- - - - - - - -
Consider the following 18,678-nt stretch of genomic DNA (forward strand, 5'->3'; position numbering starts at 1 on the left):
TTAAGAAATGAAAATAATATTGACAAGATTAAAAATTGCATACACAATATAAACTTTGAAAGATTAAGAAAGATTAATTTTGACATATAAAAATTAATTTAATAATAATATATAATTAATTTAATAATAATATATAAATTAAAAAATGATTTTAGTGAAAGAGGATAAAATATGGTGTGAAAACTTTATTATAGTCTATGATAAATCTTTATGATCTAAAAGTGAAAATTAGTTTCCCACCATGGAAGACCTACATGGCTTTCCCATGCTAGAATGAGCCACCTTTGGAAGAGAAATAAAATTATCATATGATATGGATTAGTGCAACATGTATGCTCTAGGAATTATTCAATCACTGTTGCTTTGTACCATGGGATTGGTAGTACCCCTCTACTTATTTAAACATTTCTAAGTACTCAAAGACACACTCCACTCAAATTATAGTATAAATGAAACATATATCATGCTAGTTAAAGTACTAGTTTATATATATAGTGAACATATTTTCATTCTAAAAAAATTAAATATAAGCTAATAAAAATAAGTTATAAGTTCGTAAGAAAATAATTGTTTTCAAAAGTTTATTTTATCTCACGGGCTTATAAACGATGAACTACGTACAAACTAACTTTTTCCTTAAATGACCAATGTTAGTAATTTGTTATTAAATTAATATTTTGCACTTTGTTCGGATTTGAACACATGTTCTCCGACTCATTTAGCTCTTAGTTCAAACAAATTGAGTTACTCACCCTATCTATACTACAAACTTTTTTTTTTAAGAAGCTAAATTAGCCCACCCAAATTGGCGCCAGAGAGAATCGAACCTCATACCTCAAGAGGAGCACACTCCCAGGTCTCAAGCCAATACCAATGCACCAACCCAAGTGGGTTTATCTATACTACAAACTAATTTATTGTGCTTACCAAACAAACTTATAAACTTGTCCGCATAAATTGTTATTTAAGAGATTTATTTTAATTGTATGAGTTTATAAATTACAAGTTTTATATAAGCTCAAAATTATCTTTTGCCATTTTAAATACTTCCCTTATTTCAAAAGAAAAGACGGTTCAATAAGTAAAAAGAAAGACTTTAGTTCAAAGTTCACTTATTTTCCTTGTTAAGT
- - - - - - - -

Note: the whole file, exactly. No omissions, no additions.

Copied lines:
Consider the following 18,678-nt stretch of genomic DNA (forward strand, 5'->3'; position numbering starts at 1 on the left):
TTAAGAAATGAAAATAATATTGACAAGATTAAAAATTGCATACACAATATAAACTTTGAAAGATTAAGAAAGATTAATTTTGACATATAAAAATTAATTTAATAATAATATATAATTAATTTAATAATAATATATAAATTAAAAAATGATTTTAGTGAAAGAGGATAAAATATGGTGTGAAAACTTTATTATAGTCTATGATAAATCTTTATGATCTAAAAGTGAAAATTAGTTTCCCACCATGGAAGACCTACATGGCTTTCCCATGCTAGAATGAGCCACCTTTGGAAGAGAAATAAAATTATCATATGATATGGATTAGTGCAACATGTATGCTCTAGGAATTATTCAATCACTGTTGCTTTGTACCATGGGATTGGTAGTACCCCTCTACTTATTTAAACATTTCTAAGTACTCAAAGACACACTCCACTCAAATTATAGTATAAATGAAACATATATCATGCTAGTTAAAGTACTAGTTTATATATATAGTGAACATATTTTCATTCTAAAAAAATTAAATATAAGCTAATAAAAATAAGTTATAAGTTCGTAAGAAAATAATTGTTTTCAAAAGTTTATTTTATCTCACGGGCTTATAAACGATGAACTACGTACAAACTAACTTTTTCCTTAAATGACCAATGTTAGTAATTTGTTATTAAATTAATATTTTGCACTTTGTTCGGATTTGAACACATGTTCTCCGACTCATTTAGCTCTTAGTTCAAACAAATTGAGTTACTCACCCTATCTATACTACAAACTTTTTTTTTTAAGAAGCTAAATTAGCCCACCCAAATTGGCGCCAGAGAGAATCGAACCTCATACCTCAAGAGGAGCACACTCCCAGGTCTCAAGCCAATACCAATGCACCAACCCAAGTGGGTTTATCTATACTACAAACTAATTTATTGTGCTTACCAAACAAACTTATAAACTTGTCCGCATAAATTGTTATTTAAGAGATTTATTTTAATTGTATGAGTTTATAAATTACAAGTTTTATATAAGCTCAAAATTATCTTTTGCCATTTTAAATACTTCCCTTATTTCAAAAGAAAAGACGGTTCAATAAGTAAAAAGAAAGACTTTAGTTCAAAGTTCACTTATTTTCCTTGTTAAGT